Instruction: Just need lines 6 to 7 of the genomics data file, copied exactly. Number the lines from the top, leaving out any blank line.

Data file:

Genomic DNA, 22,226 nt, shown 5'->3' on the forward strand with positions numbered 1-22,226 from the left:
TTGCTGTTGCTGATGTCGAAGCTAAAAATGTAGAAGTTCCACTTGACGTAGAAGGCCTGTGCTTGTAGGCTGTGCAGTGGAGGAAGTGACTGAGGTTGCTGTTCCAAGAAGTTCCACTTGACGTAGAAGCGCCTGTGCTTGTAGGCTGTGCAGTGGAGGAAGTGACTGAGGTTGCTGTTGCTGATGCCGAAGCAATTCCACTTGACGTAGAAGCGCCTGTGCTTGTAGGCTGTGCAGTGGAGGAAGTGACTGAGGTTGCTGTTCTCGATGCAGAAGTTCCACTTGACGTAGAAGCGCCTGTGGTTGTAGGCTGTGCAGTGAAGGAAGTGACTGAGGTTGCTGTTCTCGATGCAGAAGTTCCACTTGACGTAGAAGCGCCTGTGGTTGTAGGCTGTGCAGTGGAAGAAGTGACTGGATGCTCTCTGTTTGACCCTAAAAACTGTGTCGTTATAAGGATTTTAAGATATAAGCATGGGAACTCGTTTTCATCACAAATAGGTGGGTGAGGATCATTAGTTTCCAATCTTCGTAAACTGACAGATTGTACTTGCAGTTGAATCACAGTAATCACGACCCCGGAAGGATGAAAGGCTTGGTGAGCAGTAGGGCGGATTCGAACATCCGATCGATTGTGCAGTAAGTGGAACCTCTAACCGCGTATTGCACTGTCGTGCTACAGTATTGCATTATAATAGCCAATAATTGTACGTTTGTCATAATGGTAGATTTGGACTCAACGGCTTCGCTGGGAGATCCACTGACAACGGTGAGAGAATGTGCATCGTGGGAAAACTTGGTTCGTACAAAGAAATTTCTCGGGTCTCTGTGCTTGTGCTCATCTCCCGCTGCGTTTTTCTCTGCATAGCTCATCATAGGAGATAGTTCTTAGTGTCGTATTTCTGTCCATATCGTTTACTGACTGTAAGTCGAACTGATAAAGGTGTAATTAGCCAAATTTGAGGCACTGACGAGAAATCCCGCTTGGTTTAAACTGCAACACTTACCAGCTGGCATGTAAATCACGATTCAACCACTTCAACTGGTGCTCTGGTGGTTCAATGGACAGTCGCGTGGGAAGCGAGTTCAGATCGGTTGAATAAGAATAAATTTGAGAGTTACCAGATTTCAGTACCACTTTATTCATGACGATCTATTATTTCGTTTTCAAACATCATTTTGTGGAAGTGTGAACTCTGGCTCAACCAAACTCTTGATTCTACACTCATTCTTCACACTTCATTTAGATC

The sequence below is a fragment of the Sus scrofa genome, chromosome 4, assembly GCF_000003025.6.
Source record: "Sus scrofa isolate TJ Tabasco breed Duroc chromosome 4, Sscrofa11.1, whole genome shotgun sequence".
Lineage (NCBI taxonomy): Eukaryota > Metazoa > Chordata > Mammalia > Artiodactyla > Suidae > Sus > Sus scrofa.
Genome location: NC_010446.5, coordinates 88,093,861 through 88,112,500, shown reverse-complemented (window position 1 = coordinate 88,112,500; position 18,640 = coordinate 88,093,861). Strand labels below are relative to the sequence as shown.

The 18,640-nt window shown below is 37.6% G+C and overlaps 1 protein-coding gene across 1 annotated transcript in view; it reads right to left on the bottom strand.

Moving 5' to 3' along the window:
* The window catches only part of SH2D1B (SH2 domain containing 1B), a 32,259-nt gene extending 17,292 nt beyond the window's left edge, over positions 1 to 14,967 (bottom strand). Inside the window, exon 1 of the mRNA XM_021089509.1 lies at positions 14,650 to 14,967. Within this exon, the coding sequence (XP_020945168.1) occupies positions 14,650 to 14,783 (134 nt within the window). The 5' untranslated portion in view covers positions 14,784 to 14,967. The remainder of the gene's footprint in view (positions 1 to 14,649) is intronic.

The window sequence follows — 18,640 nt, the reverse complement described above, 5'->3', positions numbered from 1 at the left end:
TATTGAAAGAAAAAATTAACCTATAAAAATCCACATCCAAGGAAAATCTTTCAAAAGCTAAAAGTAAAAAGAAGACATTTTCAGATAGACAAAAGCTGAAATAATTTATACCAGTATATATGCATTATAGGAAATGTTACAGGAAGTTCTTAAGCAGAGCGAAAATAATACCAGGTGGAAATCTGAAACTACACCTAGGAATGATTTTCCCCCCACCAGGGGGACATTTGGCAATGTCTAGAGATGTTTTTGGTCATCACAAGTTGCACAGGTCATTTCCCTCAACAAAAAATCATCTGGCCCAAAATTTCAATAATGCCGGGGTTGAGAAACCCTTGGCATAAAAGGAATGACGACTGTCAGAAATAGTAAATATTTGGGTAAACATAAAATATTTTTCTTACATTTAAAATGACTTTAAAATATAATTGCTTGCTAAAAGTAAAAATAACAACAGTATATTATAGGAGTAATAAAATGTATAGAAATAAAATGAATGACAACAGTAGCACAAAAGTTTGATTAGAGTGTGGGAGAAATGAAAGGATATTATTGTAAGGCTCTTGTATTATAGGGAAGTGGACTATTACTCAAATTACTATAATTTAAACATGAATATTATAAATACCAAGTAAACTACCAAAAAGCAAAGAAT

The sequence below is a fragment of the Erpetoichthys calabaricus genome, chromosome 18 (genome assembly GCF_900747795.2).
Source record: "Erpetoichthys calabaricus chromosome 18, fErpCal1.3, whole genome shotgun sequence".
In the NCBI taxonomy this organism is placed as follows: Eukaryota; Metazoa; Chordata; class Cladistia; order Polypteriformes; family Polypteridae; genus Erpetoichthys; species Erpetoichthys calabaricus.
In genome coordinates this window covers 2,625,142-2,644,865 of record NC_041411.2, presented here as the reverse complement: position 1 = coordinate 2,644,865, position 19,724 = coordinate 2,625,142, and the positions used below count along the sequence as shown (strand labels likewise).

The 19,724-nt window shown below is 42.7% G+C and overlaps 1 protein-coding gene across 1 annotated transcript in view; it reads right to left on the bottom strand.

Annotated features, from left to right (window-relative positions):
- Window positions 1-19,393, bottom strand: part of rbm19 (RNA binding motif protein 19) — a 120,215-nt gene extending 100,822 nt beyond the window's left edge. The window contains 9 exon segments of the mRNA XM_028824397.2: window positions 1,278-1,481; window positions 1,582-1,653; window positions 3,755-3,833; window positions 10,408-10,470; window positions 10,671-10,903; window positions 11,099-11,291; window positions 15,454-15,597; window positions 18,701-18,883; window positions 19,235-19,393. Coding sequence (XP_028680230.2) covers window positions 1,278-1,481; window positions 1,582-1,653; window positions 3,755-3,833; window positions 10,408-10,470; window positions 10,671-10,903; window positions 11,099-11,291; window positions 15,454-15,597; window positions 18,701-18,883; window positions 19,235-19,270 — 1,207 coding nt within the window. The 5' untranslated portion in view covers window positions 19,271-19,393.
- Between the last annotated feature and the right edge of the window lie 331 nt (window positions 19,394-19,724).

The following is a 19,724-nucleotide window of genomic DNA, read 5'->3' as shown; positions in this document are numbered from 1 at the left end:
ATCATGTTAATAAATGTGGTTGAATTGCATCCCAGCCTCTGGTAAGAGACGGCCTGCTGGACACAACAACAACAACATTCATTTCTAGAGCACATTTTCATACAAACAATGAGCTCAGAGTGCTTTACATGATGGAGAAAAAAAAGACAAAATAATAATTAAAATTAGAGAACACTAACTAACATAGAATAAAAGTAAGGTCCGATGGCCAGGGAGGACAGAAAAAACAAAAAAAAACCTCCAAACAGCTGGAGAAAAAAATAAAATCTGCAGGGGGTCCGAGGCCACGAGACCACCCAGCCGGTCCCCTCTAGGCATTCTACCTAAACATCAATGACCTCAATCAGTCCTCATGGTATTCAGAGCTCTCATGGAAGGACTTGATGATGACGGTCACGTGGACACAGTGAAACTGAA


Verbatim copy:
Genome location: NC_010446.5, coordinates 88,093,861 through 88,112,500, shown reverse-complemented (window position 1 = coordinate 88,112,500; position 18,640 = coordinate 88,093,861). Strand labels below are relative to the sequence as shown.

The 18,640-nt window shown below is 37.6% G+C and overlaps 1 protein-coding gene across 1 annotated transcript in view; it reads right to left on the bottom strand.